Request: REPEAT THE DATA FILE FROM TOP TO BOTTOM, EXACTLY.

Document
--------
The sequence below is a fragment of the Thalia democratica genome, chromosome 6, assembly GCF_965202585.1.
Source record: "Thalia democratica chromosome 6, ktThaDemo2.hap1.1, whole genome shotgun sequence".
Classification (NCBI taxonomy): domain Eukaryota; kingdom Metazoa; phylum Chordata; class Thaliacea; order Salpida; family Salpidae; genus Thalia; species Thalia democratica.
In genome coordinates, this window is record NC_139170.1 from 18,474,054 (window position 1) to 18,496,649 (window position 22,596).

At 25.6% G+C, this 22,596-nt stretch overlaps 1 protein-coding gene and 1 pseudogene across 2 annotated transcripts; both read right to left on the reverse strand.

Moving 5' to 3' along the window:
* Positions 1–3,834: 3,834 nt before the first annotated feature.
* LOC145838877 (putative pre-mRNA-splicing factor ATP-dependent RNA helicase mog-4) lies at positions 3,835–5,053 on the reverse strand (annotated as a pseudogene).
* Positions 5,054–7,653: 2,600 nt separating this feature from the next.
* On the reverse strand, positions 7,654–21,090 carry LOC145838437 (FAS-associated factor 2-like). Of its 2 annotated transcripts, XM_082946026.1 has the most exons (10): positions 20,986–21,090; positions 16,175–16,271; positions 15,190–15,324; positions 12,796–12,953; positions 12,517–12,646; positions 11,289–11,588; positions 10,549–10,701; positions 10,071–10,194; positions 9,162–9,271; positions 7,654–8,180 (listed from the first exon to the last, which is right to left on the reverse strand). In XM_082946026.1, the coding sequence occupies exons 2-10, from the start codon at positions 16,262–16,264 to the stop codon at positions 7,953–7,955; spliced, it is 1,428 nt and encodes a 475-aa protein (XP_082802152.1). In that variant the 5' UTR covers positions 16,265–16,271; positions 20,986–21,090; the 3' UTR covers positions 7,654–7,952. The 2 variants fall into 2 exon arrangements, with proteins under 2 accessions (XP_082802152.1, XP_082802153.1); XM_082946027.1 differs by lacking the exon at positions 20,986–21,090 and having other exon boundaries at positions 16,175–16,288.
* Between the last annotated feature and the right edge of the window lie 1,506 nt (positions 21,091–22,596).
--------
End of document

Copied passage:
The sequence below is a fragment of the Thalia democratica genome, chromosome 6, assembly GCF_965202585.1.
Source record: "Thalia democratica chromosome 6, ktThaDemo2.hap1.1, whole genome shotgun sequence".
Classification (NCBI taxonomy): domain Eukaryota; kingdom Metazoa; phylum Chordata; class Thaliacea; order Salpida; family Salpidae; genus Thalia; species Thalia democratica.
In genome coordinates, this window is record NC_139170.1 from 18,474,054 (window position 1) to 18,496,649 (window position 22,596).

At 25.6% G+C, this 22,596-nt stretch overlaps 1 protein-coding gene and 1 pseudogene across 2 annotated transcripts; both read right to left on the reverse strand.

Moving 5' to 3' along the window:
* Positions 1–3,834: 3,834 nt before the first annotated feature.
* LOC145838877 (putative pre-mRNA-splicing factor ATP-dependent RNA helicase mog-4) lies at positions 3,835–5,053 on the reverse strand (annotated as a pseudogene).
* Positions 5,054–7,653: 2,600 nt separating this feature from the next.
* On the reverse strand, positions 7,654–21,090 carry LOC145838437 (FAS-associated factor 2-like). Of its 2 annotated transcripts, XM_082946026.1 has the most exons (10): positions 20,986–21,090; positions 16,175–16,271; positions 15,190–15,324; positions 12,796–12,953; positions 12,517–12,646; positions 11,289–11,588; positions 10,549–10,701; positions 10,071–10,194; positions 9,162–9,271; positions 7,654–8,180 (listed from the first exon to the last, which is right to left on the reverse strand). In XM_082946026.1, the coding sequence occupies exons 2-10, from the start codon at positions 16,262–16,264 to the stop codon at positions 7,953–7,955; spliced, it is 1,428 nt and encodes a 475-aa protein (XP_082802152.1). In that variant the 5' UTR covers positions 16,265–16,271; positions 20,986–21,090; the 3' UTR covers positions 7,654–7,952. The 2 variants fall into 2 exon arrangements, with proteins under 2 accessions (XP_082802152.1, XP_082802153.1); XM_082946027.1 differs by lacking the exon at positions 20,986–21,090 and having other exon boundaries at positions 16,175–16,288.
* Between the last annotated feature and the right edge of the window lie 1,506 nt (positions 21,091–22,596).